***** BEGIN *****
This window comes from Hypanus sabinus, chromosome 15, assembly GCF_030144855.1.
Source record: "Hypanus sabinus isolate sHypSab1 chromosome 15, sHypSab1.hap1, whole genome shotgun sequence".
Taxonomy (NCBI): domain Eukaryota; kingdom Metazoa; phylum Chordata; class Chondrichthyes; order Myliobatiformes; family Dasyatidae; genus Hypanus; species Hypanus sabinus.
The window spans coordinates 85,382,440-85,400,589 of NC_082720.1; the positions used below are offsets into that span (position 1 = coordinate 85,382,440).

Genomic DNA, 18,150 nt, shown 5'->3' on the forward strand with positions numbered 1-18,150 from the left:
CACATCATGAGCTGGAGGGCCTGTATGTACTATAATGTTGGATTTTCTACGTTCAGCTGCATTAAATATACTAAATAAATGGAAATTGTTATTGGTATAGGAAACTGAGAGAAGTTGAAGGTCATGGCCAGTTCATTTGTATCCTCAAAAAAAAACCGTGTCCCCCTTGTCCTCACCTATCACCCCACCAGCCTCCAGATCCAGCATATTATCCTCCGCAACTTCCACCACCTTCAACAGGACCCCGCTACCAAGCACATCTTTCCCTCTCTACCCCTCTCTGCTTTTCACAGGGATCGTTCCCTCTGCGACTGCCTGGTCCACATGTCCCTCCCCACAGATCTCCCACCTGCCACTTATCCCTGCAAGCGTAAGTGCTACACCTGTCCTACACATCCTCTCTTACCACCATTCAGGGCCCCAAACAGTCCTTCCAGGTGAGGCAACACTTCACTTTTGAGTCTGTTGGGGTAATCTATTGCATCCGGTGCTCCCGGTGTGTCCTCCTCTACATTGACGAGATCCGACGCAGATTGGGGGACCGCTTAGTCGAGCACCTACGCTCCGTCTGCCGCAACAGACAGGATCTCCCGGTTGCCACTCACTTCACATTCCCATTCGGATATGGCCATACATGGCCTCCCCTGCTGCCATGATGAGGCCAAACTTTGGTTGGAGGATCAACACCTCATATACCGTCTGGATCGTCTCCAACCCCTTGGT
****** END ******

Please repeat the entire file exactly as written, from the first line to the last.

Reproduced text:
This window comes from Hypanus sabinus, chromosome 15, assembly GCF_030144855.1.
Source record: "Hypanus sabinus isolate sHypSab1 chromosome 15, sHypSab1.hap1, whole genome shotgun sequence".
Taxonomy (NCBI): domain Eukaryota; kingdom Metazoa; phylum Chordata; class Chondrichthyes; order Myliobatiformes; family Dasyatidae; genus Hypanus; species Hypanus sabinus.
The window spans coordinates 85,382,440-85,400,589 of NC_082720.1; the positions used below are offsets into that span (position 1 = coordinate 85,382,440).

Genomic DNA, 18,150 nt, shown 5'->3' on the forward strand with positions numbered 1-18,150 from the left:
CACATCATGAGCTGGAGGGCCTGTATGTACTATAATGTTGGATTTTCTACGTTCAGCTGCATTAAATATACTAAATAAATGGAAATTGTTATTGGTATAGGAAACTGAGAGAAGTTGAAGGTCATGGCCAGTTCATTTGTATCCTCAAAAAAAAACCGTGTCCCCCTTGTCCTCACCTATCACCCCACCAGCCTCCAGATCCAGCATATTATCCTCCGCAACTTCCACCACCTTCAACAGGACCCCGCTACCAAGCACATCTTTCCCTCTCTACCCCTCTCTGCTTTTCACAGGGATCGTTCCCTCTGCGACTGCCTGGTCCACATGTCCCTCCCCACAGATCTCCCACCTGCCACTTATCCCTGCAAGCGTAAGTGCTACACCTGTCCTACACATCCTCTCTTACCACCATTCAGGGCCCCAAACAGTCCTTCCAGGTGAGGCAACACTTCACTTTTGAGTCTGTTGGGGTAATCTATTGCATCCGGTGCTCCCGGTGTGTCCTCCTCTACATTGACGAGATCCGACGCAGATTGGGGGACCGCTTAGTCGAGCACCTACGCTCCGTCTGCCGCAACAGACAGGATCTCCCGGTTGCCACTCACTTCACATTCCCATTCGGATATGGCCATACATGGCCTCCCCTGCTGCCATGATGAGGCCAAACTTTGGTTGGAGGATCAACACCTCATATACCGTCTGGATCGTCTCCAACCCCTTGGT